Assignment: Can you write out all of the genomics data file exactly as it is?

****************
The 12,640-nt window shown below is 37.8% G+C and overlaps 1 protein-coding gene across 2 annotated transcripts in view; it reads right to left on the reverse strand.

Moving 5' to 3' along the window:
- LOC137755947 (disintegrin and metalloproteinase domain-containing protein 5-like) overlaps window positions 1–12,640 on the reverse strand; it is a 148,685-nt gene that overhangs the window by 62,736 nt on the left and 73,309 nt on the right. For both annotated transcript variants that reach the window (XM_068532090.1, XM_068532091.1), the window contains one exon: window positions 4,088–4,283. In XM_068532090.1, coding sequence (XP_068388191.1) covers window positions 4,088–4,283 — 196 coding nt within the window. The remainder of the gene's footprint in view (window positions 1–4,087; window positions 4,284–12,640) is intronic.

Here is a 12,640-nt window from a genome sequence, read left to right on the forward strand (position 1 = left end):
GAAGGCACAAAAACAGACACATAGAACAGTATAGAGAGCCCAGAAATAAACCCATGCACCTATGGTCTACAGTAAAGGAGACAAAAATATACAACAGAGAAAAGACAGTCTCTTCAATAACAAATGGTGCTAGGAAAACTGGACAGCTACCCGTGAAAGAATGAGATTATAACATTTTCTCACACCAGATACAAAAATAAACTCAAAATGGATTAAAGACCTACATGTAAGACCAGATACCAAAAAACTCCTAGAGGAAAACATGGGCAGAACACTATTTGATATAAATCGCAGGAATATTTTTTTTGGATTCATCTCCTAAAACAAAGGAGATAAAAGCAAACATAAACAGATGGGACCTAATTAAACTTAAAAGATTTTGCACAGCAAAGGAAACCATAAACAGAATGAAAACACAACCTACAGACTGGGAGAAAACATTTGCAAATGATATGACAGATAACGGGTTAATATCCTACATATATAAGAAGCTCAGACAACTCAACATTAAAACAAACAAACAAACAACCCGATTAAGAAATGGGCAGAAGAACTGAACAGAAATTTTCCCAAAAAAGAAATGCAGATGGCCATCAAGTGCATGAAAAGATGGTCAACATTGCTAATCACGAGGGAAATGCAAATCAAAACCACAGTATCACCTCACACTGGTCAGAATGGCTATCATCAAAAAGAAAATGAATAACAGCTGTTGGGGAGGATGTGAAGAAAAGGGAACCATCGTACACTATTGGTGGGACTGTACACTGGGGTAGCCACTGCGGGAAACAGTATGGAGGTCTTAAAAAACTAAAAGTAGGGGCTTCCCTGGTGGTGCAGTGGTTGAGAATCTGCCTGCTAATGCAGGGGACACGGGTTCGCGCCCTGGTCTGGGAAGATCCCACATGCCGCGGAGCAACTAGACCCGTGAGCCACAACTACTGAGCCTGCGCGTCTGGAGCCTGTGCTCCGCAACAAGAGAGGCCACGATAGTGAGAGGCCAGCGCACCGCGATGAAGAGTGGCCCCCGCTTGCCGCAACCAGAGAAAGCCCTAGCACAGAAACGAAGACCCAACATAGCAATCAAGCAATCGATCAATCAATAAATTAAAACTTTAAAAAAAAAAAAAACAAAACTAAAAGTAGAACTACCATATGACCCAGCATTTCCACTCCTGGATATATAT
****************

The 12,640-nt window shown below is 37.8% G+C and overlaps 1 protein-coding gene across 2 annotated transcripts in view; it reads right to left on the reverse strand.

Moving 5' to 3' along the window:
- LOC137755947 (disintegrin and metalloproteinase domain-containing protein 5-like) overlaps window positions 1–12,640 on the reverse strand; it is a 148,685-nt gene that overhangs the window by 62,736 nt on the left and 73,309 nt on the right. For both annotated transcript variants that reach the window (XM_068532090.1, XM_068532091.1), the window contains one exon: window positions 4,088–4,283. In XM_068532090.1, coding sequence (XP_068388191.1) covers window positions 4,088–4,283 — 196 coding nt within the window. The remainder of the gene's footprint in view (window positions 1–4,087; window positions 4,284–12,640) is intronic.

Here is a 12,640-nt window from a genome sequence, read left to right on the forward strand (position 1 = left end):
GAAGGCACAAAAACAGACACATAGAACAGTATAGAGAGCCCAGAAATAAACCCATGCACCTATGGTCTACAGTAAAGGAGACAAAAATATACAACAGAGAAAAGACAGTCTCTTCAATAACAAATGGTGCTAGGAAAACTGGACAGCTACCCGTGAAAGAATGAGATTATAACATTTTCTCACACCAGATACAAAAATAAACTCAAAATGGATTAAAGACCTACATGTAAGACCAGATACCAAAAAACTCCTAGAGGAAAACATGGGCAGAACACTATTTGATATAAATCGCAGGAATATTTTTTTTGGATTCATCTCCTAAAACAAAGGAGATAAAAGCAAACATAAACAGATGGGACCTAATTAAACTTAAAAGATTTTGCACAGCAAAGGAAACCATAAACAGAATGAAAACACAACCTACAGACTGGGAGAAAACATTTGCAAATGATATGACAGATAACGGGTTAATATCCTACATATATAAGAAGCTCAGACAACTCAACATTAAAACAAACAAACAAACAACCCGATTAAGAAATGGGCAGAAGAACTGAACAGAAATTTTCCCAAAAAAGAAATGCAGATGGCCATCAAGTGCATGAAAAGATGGTCAACATTGCTAATCACGAGGGAAATGCAAATCAAAACCACAGTATCACCTCACACTGGTCAGAATGGCTATCATCAAAAAGAAAATGAATAACAGCTGTTGGGGAGGATGTGAAGAAAAGGGAACCATCGTACACTATTGGTGGGACTGTACACTGGGGTAGCCACTGCGGGAAACAGTATGGAGGTCTTAAAAAACTAAAAGTAGGGGCTTCCCTGGTGGTGCAGTGGTTGAGAATCTGCCTGCTAATGCAGGGGACACGGGTTCGCGCCCTGGTCTGGGAAGATCCCACATGCCGCGGAGCAACTAGACCCGTGAGCCACAACTACTGAGCCTGCGCGTCTGGAGCCTGTGCTCCGCAACAAGAGAGGCCACGATAGTGAGAGGCCAGCGCACCGCGATGAAGAGTGGCCCCCGCTTGCCGCAACCAGAGAAAGCCCTAGCACAGAAACGAAGACCCAACATAGCAATCAAGCAATCGATCAATCAATAAATTAAAACTTTAAAAAAAAAAAAAACAAAACTAAAAGTAGAACTACCATATGACCCAGCATTTCCACTCCTGGATATATAT